If you find yourself in a moldy apartment, you may be wondering what your rights are as a tenant. The answer to this important question, unfortunately, is not always straightforward, as your rights vary from state to state. There is no federal law that requires landlords to disclose a mold infestation in a rental property to tenants, but most states have laws requiring this. Always start by checking your lease agreement to see if there are any clauses directly related to mold remediation.
Warranty of habitability laws, which outline the rights of tenants to a safe and habitable living environment, also vary from state to state. In most states, your landlord will be responsible for the removal of mold if it has grown because of something related to an issue with the property (like a leaky roof or pipe). It is usually your landlord’s responsibility to address your mold issue in a timely matter, especially if you are experiencing health effects — but if the mold was caused by your actions (like if you created a humid environment in your bathroom by showering with the windows closed), you may be responsible for paying for the mold removal.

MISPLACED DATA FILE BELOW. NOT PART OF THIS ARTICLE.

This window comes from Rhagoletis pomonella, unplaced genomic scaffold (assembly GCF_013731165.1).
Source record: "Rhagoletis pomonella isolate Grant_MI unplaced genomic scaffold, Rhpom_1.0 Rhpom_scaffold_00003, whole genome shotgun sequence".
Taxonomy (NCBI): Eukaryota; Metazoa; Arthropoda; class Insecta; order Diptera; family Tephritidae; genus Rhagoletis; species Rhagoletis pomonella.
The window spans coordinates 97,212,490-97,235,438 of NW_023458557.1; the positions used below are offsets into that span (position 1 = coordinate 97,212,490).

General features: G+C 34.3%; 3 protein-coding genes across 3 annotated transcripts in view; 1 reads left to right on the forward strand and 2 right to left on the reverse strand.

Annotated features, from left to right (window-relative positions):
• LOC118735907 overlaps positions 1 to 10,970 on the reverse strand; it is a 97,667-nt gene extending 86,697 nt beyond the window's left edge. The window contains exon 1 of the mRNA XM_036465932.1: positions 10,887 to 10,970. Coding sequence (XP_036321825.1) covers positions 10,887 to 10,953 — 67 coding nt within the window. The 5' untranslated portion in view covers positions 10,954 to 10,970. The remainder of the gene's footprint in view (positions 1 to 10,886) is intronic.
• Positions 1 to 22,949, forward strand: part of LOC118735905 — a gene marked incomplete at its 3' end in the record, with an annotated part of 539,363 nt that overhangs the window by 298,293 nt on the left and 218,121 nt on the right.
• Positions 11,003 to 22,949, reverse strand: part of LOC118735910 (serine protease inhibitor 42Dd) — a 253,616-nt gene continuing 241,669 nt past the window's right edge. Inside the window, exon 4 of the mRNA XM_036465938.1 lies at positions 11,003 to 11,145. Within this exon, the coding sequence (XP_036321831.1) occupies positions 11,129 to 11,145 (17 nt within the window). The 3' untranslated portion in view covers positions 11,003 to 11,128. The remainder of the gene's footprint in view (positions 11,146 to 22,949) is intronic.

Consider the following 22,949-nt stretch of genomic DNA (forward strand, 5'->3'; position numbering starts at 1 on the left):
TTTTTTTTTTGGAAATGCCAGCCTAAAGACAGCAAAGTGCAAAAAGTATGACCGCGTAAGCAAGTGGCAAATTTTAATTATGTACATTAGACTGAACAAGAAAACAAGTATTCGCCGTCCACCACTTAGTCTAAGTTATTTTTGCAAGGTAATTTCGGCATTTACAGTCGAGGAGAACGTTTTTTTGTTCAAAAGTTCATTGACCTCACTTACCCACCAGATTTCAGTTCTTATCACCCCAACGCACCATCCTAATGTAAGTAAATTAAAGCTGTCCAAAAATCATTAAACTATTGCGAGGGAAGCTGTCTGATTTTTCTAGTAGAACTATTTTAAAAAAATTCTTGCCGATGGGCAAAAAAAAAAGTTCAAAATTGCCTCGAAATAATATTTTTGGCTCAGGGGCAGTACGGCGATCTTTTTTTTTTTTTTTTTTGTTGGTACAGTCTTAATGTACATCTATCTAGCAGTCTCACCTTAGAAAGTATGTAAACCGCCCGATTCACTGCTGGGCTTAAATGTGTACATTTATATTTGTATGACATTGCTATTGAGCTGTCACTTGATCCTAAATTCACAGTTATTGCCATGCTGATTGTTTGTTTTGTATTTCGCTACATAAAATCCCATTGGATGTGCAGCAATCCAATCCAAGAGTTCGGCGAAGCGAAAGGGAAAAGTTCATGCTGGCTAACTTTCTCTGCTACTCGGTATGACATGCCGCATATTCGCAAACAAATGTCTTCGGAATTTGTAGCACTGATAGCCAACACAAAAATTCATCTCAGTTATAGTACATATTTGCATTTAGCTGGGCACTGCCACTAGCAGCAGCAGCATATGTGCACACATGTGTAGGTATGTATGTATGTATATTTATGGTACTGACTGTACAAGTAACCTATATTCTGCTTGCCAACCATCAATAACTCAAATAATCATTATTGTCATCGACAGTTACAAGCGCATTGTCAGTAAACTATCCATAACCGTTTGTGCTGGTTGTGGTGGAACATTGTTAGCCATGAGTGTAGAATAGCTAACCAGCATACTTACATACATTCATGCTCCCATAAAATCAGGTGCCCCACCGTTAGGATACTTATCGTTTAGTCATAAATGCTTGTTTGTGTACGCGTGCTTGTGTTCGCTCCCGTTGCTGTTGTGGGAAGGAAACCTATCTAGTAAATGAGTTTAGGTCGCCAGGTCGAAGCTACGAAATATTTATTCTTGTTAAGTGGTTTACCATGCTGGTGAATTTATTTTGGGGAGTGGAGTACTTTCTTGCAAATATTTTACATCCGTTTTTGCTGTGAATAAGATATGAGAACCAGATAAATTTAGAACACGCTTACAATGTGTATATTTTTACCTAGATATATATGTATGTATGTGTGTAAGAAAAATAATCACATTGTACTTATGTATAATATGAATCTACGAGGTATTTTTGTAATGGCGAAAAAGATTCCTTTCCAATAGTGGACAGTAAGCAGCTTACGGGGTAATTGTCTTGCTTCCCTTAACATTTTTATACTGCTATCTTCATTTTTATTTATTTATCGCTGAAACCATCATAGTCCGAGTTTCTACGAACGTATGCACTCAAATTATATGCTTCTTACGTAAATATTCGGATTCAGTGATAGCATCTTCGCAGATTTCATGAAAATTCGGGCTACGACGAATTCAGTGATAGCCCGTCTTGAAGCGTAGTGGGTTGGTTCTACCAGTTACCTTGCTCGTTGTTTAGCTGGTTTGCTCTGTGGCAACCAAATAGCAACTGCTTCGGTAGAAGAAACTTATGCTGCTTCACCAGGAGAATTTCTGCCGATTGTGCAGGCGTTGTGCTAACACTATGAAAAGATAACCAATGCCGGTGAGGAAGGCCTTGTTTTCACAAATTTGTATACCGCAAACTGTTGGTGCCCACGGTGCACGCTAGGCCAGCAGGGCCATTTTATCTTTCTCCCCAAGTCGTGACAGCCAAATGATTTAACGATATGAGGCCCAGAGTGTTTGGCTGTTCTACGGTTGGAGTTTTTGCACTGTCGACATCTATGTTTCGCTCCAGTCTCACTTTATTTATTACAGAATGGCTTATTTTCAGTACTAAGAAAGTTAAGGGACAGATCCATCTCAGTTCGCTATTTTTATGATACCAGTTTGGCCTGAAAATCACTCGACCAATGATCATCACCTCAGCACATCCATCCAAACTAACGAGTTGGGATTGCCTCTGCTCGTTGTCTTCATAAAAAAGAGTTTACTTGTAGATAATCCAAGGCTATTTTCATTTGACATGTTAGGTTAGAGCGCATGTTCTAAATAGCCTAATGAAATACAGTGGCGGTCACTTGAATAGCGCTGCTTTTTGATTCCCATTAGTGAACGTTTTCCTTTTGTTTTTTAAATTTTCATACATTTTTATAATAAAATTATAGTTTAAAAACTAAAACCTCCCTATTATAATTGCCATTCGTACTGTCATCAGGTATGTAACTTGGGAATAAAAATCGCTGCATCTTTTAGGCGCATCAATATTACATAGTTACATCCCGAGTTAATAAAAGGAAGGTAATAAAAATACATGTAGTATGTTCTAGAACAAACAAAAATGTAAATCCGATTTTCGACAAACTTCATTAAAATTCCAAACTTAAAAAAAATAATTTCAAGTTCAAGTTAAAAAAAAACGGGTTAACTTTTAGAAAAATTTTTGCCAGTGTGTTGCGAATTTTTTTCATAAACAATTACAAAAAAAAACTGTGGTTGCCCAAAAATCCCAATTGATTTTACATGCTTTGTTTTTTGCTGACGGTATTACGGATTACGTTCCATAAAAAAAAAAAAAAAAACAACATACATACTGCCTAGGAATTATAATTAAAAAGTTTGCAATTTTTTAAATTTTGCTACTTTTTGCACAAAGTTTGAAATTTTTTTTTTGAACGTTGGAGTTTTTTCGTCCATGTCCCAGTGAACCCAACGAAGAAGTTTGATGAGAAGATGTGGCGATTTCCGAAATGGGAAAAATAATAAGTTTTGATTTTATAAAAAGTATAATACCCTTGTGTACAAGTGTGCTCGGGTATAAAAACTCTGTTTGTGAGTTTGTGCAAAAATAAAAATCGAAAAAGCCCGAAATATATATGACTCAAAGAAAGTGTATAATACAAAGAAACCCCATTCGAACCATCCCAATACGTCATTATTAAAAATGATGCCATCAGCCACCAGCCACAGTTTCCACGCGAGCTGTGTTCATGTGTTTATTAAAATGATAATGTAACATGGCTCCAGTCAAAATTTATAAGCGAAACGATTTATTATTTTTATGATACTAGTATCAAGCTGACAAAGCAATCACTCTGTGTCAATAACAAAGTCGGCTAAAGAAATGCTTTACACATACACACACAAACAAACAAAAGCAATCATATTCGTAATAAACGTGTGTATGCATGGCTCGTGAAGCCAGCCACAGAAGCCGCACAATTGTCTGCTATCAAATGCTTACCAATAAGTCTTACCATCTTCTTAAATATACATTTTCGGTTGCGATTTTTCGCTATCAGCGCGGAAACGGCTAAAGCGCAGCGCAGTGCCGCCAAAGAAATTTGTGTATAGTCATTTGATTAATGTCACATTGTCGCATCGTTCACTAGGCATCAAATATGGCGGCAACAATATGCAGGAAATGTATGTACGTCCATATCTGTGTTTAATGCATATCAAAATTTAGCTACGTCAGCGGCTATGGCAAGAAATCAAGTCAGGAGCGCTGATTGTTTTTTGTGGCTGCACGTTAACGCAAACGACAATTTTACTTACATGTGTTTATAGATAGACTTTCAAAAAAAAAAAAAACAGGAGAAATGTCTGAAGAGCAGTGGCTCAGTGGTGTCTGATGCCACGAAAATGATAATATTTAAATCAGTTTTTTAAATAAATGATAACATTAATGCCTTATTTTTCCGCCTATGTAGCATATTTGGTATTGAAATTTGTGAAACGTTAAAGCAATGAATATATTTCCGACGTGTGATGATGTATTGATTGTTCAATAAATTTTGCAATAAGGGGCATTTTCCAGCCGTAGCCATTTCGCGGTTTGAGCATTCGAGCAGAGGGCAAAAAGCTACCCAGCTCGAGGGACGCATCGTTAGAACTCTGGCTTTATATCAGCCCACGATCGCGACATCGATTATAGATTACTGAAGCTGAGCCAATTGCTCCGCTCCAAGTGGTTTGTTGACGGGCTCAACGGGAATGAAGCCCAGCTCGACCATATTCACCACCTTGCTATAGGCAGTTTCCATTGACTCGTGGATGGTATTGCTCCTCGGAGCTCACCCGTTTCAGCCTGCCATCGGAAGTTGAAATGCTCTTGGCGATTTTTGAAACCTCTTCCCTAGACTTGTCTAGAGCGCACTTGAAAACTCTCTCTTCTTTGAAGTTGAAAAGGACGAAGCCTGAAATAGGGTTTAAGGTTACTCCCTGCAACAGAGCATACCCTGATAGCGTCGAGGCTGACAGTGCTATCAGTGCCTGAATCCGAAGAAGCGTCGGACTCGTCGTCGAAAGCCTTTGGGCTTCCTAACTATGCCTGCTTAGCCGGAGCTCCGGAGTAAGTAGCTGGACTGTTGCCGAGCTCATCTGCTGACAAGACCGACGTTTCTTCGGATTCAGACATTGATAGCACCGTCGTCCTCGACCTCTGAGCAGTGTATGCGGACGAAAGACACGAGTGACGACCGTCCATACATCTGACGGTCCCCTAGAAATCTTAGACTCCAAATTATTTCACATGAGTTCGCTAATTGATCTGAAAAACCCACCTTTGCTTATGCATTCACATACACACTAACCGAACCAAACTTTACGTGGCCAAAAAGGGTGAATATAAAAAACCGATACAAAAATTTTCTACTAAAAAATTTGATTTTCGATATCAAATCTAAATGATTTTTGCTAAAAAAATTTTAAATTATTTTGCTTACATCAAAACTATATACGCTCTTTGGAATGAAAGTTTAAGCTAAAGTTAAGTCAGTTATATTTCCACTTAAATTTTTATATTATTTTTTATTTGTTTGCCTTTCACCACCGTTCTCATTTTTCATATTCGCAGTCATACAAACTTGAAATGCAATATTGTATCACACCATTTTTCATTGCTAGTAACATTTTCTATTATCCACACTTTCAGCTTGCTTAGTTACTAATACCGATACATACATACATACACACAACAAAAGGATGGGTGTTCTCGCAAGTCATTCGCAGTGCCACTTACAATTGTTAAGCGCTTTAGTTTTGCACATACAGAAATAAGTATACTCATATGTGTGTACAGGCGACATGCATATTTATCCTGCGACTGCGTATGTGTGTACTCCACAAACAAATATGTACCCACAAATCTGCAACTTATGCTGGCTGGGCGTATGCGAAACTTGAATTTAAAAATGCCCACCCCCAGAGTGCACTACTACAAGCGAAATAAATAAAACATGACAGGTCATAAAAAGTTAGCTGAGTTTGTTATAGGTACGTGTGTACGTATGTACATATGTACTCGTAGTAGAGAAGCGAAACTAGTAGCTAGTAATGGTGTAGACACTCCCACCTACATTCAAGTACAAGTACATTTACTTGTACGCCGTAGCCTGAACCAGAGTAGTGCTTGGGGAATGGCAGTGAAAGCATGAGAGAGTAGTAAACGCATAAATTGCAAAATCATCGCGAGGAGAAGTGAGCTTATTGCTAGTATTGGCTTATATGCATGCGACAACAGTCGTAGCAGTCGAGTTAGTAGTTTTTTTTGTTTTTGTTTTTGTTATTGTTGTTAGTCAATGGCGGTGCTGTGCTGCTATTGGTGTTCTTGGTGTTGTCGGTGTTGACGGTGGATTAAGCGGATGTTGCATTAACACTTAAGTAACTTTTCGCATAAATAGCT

If your landlord has been notified of the mold and is not addressing its removal, then you may consider contacting local, state, or federal health or housing authorities or your state’s health department. In this case, you may also have a valid legal claim against your landlord.
The Bottom Line
Mold in your apartment is never fun, but it also isn't always the end of the world. Find the source ASAP and let your landlord know if the cause of the mold is out of your control. Focus on clean up rather than on testing the mold — and don't get caught up in myths about mold, like the idea that black mold is more toxic and dangerous than other kinds of mold. There is currently no research that proves color is an indicator of a mold's danger to humans.